February 23, 2019

Archives for April 4, 2012

Fluoride challenge

COF-COF Someone Depends On It 340 x 255By: Eric Mayne, The Windsor Star, Windsor, Ontario 04-Apr-2012 — Quick! Name a milestone of progress that trickled down from the status quo …

Time’s up.

Nearly every landmark achievement in Western society stems from a grassroots movement.

Women’s suffrage. Child labour laws. Civil rights protection. At one time, all were regarded as outrageous notions.

Grassroots movements foisted these issues on the public consciousness against the vigorous objections of – you guessed it – the status quo.

This drama is being played out again today in Ontario as municipalities debate whether the artificially fluoridated water glass is half full, or half empty.

Venerable agencies such as the U.S. Centers for Disease Control and Prevention voice approval. This newspaper cites “almost 60 years of scientific research that supports the case to fluoridate our drinking water.”

Sounds like someone’s been drinking the Kool-Aid.

Supplemental statistics to those that prop up the CDC’s endorsement of artificial water fluoridation also challenge its fundamental effectiveness.

Boosters smugly note the CDC’s pronouncement that AWF is one of “the top 10 public health achievements of the 20th century.” This claim is based on a World Health Organization study that shows a steady, long-term decline in dental caries where AWF programs were implemented.

The unpublished story: A corresponding plunge in tooth decay occurred in countries that have not adopted AWF.

This strongly suggests additional factors contributed to our improved dental health and raises the question: Why would any fiscally prudent decision making body approve expenditures associated with AWF?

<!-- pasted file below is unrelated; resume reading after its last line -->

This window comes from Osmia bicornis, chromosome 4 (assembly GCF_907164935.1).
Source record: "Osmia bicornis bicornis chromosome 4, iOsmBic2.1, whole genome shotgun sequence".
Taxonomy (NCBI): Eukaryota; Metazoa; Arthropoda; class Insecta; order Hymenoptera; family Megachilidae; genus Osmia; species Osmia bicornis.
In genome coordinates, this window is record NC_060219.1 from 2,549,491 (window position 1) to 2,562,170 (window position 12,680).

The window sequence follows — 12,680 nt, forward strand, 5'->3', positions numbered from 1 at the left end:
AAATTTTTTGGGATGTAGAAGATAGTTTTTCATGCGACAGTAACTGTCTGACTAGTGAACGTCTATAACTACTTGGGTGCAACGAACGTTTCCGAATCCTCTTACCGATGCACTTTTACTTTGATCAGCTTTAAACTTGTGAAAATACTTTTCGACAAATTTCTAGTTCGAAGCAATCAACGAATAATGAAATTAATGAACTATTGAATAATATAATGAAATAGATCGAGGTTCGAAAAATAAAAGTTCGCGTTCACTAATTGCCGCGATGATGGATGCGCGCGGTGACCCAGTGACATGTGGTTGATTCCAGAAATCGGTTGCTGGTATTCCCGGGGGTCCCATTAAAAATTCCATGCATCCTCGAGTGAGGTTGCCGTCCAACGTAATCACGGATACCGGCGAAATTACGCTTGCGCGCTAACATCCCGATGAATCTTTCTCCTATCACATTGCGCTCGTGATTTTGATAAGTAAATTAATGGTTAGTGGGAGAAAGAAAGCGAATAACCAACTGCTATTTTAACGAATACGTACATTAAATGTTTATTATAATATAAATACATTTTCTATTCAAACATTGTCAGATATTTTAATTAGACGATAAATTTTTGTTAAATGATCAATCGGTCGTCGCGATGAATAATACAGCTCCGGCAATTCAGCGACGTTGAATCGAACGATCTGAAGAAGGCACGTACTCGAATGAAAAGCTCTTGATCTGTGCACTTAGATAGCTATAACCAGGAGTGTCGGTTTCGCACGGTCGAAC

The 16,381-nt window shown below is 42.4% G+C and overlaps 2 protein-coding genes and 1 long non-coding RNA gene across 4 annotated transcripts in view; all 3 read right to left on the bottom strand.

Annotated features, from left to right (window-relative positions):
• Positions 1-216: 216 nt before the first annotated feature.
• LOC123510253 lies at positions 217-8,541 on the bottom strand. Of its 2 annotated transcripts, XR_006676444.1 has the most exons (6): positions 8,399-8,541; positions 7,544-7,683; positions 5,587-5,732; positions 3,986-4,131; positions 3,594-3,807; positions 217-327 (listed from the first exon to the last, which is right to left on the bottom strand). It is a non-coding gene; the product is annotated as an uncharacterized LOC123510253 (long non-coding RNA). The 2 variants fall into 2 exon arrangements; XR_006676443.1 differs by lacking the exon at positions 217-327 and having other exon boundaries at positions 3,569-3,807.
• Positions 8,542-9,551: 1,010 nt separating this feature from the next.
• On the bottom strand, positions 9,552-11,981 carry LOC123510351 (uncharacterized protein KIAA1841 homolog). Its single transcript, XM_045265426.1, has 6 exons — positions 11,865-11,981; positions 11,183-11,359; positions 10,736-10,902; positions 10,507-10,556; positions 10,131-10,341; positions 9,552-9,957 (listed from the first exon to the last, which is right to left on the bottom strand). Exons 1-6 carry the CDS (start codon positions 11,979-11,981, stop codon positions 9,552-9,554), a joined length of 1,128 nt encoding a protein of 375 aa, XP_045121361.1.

Certainly public awareness of proper hygiene contributed to the gains. Credit the same dental community that so actively promotes AWF, with the alarming exception of an American Dental Association caution against mixing infant formula with “optimally” fluoridated water.

Then there’s the prevalence of fluoridated toothpaste. There are more brands on today’s store shelves than the Osmond family has teeth. And for a good deal less money.

So, what of those 60 years of research supporting AWF? Not a lie. But not the whole truth, either. There are no clinical research studies – zero, zilch, nada – to demonstrate the safety of the chemical delivery agent used to artificially fluoridate water in Windsor and countless other Ontario communities.

The status quo has given an unprecedented free pass to hydrofluorosilicic acid, an expedient sodium fluoride alternative discovered in the 1960s. Expedient because it is readily available as a byproduct of fertilizer production.

This makes curious the derisive call to accountability levelled at AWF’s grassroots opponents – a global community whose number includes more than a dozen Nobel laureates and the 5,000-member Canadian Association of Physicians for the Environment.

Lost in the murky waters of this debate is the fundamentally critical issue of fluoride ingestion, the unfortunate consequence of using drinking water to deliver a chemical intended for topical use.

(Hand-washing prevents colds and flu; why don’t municipalities distribute Dove? But I digress.)

Over-exposure to fluoride causes unsightly dental fluorosis and, over time, causes crippling skeletal fluorosis. Questions also have been raised about links to thyroid malfunction and arthritis.

Not surprisingly, the grassroots and status quo disagree on the validity of those questions. But drowned out by their dispute is the disturbing fact that AWF is not our only source of fluoride exposure and that total exposure is unknown.

It’s in the food we eat and the air we breathe. Health Canada, another avid AWF backer, concedes total fluoride exposure for children in communities with AWF is nearly 44 per cent higher than in communities without.

Hear that? That’s the sound of a shrug by the status quo.

So remember this: Grassroots is not a dirty word.